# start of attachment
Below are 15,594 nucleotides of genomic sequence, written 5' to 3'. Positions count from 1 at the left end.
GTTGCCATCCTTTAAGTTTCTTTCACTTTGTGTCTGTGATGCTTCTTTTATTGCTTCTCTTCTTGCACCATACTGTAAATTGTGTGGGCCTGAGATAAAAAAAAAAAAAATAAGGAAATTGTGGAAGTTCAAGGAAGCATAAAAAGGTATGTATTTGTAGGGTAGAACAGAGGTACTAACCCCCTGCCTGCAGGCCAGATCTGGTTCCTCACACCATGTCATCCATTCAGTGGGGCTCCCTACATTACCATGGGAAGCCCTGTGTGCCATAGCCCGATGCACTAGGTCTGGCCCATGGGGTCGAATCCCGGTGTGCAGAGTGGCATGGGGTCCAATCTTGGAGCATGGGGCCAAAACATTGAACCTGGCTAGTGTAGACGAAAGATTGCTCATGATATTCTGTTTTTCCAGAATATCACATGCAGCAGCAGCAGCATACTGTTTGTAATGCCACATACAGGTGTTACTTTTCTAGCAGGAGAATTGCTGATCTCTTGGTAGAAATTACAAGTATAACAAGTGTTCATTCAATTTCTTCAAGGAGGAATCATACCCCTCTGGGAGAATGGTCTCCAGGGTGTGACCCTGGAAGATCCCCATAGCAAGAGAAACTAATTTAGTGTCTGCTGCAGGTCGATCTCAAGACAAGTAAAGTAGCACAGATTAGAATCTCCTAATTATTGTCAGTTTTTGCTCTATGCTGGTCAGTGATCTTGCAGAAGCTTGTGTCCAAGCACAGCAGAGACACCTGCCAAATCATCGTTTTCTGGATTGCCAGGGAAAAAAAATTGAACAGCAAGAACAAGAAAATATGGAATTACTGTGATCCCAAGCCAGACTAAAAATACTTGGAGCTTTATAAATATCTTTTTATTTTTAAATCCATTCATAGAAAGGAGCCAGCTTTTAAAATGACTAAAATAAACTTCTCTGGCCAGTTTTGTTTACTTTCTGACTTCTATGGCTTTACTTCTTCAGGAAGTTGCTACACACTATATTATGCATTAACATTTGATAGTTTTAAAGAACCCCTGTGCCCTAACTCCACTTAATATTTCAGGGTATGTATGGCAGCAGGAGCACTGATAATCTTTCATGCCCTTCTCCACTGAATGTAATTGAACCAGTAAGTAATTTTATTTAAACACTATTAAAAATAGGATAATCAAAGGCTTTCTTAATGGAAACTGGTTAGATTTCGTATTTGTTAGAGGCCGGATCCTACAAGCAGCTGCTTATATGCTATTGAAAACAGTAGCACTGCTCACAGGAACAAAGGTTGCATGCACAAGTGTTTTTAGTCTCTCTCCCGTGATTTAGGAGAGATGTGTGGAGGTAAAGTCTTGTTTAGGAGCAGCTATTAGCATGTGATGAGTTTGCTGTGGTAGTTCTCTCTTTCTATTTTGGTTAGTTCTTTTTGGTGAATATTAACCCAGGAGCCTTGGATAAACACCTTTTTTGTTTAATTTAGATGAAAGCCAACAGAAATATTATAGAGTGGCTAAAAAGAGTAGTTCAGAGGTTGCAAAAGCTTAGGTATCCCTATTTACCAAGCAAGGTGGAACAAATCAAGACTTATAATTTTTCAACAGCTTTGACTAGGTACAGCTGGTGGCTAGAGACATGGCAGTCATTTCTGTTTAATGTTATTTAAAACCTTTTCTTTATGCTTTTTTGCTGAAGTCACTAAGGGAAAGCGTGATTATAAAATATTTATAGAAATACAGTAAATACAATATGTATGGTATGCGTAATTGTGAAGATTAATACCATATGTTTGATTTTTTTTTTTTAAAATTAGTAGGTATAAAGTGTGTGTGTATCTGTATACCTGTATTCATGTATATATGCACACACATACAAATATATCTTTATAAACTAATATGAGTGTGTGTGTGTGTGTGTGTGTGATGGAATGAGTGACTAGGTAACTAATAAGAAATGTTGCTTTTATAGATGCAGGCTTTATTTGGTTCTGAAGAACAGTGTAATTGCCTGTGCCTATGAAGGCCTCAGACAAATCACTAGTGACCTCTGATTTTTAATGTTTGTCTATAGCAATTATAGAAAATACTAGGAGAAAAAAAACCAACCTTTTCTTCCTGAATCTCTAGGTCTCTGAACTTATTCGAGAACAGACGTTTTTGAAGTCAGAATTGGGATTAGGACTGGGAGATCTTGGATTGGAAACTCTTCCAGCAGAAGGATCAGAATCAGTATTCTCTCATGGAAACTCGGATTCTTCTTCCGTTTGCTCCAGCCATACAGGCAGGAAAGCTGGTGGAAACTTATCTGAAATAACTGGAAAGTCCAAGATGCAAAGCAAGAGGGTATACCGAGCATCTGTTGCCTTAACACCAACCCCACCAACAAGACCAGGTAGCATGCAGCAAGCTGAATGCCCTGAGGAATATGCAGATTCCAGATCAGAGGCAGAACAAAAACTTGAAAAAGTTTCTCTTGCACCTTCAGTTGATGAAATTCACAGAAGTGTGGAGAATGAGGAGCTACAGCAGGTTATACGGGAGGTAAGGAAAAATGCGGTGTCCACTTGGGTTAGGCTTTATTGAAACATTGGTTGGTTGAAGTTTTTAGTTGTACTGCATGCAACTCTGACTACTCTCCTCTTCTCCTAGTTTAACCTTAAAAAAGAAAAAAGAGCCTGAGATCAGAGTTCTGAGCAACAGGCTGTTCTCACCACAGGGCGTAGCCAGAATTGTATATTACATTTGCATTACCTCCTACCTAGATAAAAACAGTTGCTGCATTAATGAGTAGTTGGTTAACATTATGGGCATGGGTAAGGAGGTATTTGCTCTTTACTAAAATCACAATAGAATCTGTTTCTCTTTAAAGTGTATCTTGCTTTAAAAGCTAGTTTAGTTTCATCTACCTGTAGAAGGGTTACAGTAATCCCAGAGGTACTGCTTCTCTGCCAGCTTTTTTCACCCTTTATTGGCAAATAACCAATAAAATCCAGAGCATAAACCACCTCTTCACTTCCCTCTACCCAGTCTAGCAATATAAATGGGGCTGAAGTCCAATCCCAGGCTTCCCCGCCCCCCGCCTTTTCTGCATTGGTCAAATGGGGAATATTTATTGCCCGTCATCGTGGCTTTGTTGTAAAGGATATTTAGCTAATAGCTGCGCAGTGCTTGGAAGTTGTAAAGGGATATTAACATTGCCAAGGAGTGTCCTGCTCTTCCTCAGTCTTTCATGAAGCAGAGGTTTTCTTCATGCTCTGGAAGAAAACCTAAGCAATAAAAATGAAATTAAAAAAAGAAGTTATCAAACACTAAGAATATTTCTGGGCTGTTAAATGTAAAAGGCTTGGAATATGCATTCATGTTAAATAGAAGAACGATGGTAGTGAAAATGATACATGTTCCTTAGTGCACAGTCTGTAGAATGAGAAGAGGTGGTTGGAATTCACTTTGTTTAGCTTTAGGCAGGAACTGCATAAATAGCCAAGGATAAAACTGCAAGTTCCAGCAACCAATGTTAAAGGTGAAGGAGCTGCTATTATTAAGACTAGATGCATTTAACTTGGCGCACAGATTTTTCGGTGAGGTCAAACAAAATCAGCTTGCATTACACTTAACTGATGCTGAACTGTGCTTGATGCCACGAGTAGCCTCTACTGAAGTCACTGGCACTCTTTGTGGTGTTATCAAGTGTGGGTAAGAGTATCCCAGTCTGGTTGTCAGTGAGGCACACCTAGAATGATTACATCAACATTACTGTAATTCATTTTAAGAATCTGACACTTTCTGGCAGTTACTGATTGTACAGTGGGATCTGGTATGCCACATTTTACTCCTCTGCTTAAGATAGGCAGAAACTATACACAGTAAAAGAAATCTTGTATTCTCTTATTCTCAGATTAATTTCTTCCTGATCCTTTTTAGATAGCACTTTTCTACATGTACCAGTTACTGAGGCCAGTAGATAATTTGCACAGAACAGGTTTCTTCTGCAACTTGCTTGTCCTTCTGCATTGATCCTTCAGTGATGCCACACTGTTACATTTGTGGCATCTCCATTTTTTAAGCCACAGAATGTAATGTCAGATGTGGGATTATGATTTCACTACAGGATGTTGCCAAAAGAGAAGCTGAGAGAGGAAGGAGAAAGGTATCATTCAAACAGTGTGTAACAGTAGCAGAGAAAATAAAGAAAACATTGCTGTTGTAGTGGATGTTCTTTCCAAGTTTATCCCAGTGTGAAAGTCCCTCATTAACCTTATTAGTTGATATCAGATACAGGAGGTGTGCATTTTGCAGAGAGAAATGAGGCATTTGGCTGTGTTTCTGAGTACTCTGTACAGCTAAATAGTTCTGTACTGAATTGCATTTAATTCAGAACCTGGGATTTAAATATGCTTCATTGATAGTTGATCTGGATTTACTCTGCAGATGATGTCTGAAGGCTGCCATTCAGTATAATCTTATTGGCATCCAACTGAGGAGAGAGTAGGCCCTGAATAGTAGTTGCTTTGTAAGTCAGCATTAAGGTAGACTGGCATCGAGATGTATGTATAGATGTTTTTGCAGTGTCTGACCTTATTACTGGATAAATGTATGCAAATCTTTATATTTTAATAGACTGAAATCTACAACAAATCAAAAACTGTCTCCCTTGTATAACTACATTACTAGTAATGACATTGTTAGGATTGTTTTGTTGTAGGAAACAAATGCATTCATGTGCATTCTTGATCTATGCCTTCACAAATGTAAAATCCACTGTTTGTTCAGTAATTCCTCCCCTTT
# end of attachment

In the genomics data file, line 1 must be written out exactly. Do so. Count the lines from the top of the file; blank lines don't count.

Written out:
Below are 15,594 nucleotides of genomic sequence, written 5' to 3'. Positions count from 1 at the left end.